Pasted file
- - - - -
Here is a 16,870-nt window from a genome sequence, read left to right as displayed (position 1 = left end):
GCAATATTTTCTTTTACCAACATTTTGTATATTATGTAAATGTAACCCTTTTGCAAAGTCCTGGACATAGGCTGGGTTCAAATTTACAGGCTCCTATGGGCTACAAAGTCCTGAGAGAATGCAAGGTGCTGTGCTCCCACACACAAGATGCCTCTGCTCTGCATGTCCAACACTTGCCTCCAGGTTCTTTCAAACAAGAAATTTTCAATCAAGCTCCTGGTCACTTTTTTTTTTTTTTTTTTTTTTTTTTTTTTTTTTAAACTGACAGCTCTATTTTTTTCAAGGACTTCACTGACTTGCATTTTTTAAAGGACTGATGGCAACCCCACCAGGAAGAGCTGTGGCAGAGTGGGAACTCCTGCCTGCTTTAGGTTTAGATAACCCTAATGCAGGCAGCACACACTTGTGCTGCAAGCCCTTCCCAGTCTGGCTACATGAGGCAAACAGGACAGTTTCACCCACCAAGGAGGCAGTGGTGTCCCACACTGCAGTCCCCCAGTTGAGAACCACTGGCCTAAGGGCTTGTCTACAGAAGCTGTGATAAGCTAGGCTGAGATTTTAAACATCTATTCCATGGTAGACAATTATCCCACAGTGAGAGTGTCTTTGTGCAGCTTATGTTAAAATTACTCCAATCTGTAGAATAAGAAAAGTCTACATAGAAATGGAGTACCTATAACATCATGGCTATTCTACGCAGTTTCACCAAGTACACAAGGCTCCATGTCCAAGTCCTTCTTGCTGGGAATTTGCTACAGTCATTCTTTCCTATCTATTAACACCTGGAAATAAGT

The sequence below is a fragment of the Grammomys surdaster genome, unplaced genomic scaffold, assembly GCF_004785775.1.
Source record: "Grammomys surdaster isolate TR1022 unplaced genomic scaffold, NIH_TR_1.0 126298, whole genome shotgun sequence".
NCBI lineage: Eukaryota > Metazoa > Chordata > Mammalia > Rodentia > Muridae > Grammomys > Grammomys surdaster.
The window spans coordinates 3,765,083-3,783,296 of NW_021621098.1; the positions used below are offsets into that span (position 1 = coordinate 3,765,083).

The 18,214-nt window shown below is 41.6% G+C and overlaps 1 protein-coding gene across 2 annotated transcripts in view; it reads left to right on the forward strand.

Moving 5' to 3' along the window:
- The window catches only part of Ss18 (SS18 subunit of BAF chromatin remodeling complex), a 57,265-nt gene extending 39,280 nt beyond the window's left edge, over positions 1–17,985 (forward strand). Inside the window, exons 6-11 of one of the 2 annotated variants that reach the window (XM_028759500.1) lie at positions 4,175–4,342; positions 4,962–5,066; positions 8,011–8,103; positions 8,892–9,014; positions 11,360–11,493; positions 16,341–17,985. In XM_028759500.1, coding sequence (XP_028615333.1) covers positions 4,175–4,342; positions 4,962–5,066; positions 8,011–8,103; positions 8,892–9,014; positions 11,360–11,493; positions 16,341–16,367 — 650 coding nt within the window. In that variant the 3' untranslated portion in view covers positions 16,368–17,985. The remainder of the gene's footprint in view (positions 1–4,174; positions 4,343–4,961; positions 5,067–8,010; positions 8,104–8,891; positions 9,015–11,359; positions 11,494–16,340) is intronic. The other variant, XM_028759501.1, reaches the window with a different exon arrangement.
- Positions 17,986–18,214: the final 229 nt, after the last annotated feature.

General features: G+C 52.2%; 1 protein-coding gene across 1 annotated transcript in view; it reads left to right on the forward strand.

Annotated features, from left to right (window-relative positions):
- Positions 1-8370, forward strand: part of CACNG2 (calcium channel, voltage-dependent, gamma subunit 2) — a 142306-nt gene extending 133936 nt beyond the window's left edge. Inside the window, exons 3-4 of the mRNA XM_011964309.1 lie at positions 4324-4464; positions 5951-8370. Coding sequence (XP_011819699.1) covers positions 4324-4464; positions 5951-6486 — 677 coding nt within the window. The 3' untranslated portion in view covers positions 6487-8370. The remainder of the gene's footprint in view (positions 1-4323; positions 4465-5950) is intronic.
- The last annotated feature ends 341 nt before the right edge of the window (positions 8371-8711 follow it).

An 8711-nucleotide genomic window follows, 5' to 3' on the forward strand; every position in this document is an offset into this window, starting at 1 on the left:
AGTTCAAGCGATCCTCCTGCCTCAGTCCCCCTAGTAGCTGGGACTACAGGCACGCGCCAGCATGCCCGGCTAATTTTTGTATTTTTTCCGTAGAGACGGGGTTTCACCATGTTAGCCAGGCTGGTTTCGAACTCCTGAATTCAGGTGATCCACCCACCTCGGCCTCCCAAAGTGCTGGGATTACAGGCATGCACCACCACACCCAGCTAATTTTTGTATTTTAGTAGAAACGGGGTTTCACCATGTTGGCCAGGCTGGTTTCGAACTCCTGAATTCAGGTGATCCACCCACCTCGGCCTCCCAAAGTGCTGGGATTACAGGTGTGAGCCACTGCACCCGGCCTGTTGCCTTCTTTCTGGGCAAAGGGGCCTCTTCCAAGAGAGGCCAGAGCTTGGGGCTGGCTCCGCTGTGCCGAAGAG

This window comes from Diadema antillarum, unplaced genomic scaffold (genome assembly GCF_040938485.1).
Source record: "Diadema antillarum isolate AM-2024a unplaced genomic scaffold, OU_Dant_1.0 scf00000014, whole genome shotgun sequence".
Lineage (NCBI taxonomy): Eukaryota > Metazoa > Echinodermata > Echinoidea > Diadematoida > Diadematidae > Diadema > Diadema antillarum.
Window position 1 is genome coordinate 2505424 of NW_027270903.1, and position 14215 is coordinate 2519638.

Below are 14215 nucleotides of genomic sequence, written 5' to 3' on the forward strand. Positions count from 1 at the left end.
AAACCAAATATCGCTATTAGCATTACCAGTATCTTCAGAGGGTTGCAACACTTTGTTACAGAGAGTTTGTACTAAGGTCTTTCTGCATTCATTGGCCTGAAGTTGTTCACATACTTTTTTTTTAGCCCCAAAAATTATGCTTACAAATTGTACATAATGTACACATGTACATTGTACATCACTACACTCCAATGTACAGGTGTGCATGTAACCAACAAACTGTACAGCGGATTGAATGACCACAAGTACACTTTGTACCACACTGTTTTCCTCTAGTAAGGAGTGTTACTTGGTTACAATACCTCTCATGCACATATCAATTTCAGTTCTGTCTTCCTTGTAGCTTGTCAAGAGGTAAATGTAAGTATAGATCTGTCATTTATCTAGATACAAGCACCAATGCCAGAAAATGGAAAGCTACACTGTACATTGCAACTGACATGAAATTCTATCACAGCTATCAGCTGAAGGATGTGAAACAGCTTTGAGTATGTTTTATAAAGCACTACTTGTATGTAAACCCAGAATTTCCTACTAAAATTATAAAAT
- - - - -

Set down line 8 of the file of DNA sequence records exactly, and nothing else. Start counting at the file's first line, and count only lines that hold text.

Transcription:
Moving 5' to 3' along the window: